The transition from pre-school to pre-primary settings is facilitated by the continuity of the National Pre-School and Pre-Primary Curricula (Source and further information: IECE – Lithuania Country Questionnaire, p. 1).

Recent initiatives

The Ministry of Education, Science and Sport funds consultancy divisions at: 

  • Lithuanian Training Centre for the Blind and Visually Impaired
  • Lithuanian Educational Centre for the Deaf and Hard of Hearing
  • Lithuanian Centre for Pre-School Age Hearing Impaired Children. 

Families and teachers from mainstream institutions can apply for consultancy services. The Lithuanian Training Centre for the Blind and Visually Impaired founded a counselling department for learners with pervasive developmental disabilities in 2019. It aims to increase the effectiveness of education for those children by providing counselling and methodological support to parents, educators and other professionals at national level. It offers mobile team services, including child observation, recommendations for educators and other professionals, support with individual assistance plans and in-service training for educators and practitioners.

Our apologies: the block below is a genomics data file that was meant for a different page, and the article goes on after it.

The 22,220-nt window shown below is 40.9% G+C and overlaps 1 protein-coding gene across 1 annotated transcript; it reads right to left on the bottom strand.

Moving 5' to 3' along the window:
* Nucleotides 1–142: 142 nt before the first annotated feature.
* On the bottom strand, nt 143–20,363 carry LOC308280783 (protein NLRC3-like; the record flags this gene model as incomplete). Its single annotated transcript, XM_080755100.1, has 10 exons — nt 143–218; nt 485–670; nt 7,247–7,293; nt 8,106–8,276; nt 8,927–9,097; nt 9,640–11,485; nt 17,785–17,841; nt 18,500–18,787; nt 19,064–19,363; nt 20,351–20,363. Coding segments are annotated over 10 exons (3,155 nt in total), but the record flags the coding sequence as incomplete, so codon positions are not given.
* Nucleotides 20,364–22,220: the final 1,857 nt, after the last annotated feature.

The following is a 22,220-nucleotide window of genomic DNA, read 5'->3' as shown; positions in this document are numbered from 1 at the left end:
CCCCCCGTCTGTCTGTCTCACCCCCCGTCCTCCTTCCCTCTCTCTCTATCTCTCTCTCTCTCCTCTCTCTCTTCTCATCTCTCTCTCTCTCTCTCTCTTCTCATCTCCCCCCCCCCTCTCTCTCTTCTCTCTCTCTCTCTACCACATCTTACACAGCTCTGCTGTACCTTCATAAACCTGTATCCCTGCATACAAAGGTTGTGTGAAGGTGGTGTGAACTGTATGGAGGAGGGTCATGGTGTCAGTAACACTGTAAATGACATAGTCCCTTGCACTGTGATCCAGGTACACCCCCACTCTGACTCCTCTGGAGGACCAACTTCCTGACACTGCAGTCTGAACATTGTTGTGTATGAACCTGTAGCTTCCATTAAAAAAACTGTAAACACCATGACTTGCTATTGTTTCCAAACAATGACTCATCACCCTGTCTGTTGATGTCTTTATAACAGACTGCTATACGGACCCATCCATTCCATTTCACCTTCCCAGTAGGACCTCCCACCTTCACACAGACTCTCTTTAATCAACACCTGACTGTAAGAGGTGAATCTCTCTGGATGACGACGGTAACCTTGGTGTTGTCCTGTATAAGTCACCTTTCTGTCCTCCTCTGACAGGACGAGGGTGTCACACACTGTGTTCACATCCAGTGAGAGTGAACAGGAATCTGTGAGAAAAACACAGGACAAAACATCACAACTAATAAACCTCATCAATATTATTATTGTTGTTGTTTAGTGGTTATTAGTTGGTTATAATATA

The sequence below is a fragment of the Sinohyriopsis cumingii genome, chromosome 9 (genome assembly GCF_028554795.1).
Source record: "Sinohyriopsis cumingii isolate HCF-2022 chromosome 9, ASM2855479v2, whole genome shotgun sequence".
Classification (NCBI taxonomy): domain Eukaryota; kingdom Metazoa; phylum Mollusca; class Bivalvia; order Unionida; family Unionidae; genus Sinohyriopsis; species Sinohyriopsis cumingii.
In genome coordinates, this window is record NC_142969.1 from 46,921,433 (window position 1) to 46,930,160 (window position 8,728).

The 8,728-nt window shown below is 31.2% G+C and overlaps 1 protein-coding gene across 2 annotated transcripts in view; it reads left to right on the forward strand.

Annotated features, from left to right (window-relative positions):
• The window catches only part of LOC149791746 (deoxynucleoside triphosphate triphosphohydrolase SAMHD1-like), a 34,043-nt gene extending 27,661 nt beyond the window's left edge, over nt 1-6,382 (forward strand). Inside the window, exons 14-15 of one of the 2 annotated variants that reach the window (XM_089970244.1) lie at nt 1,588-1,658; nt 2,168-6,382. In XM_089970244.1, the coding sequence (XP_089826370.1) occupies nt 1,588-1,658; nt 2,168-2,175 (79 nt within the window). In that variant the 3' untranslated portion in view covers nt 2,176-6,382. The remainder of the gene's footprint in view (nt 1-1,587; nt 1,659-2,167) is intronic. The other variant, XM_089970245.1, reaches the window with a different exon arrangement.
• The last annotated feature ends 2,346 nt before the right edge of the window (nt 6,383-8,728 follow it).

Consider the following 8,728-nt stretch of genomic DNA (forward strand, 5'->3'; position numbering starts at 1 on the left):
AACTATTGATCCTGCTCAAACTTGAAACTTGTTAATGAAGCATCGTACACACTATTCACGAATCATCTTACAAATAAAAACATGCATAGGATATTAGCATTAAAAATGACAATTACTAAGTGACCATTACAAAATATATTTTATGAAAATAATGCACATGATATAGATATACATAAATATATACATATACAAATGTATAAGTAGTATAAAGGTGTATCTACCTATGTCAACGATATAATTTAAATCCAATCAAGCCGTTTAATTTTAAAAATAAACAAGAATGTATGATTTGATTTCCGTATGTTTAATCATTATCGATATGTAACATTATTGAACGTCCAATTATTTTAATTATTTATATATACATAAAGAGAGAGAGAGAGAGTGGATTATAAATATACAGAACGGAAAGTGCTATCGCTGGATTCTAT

ESF and the Lithuanian Government have funded the development of special teaching tools and technical aids to help pupils with SEN master learning materials. Various sets of special educational aids for learners with diverse developmental disabilities, behavioural and emotional disorders and intellectual and complex disabilities were created.

The ESF project ‘In-Service Training for Teachers and Educational Assistance Specialists’ (2018–2021) aims to improve the professional qualifications of teachers and others involved in the educational process. Professional qualifications are currently inadequate and should be improved.

The ‘Development of Inclusive Education, Phase I’ (2018–2022) project aims to reduce early school leaving by increasing inclusive education. The main objective of the project is to reduce early school leaving by enhancing inclusive education: creating an inclusive school environment, providing the support needed, and developing each child’s individual abilities. This objective will be pursued through a peer review of the educational aid delivery model, development and adaptation of methodologies to assess children’s development and provide individualised assistance that meets their needs.

More information is available on the Ministry of Education, Science and Sport and National Agency for Education websites.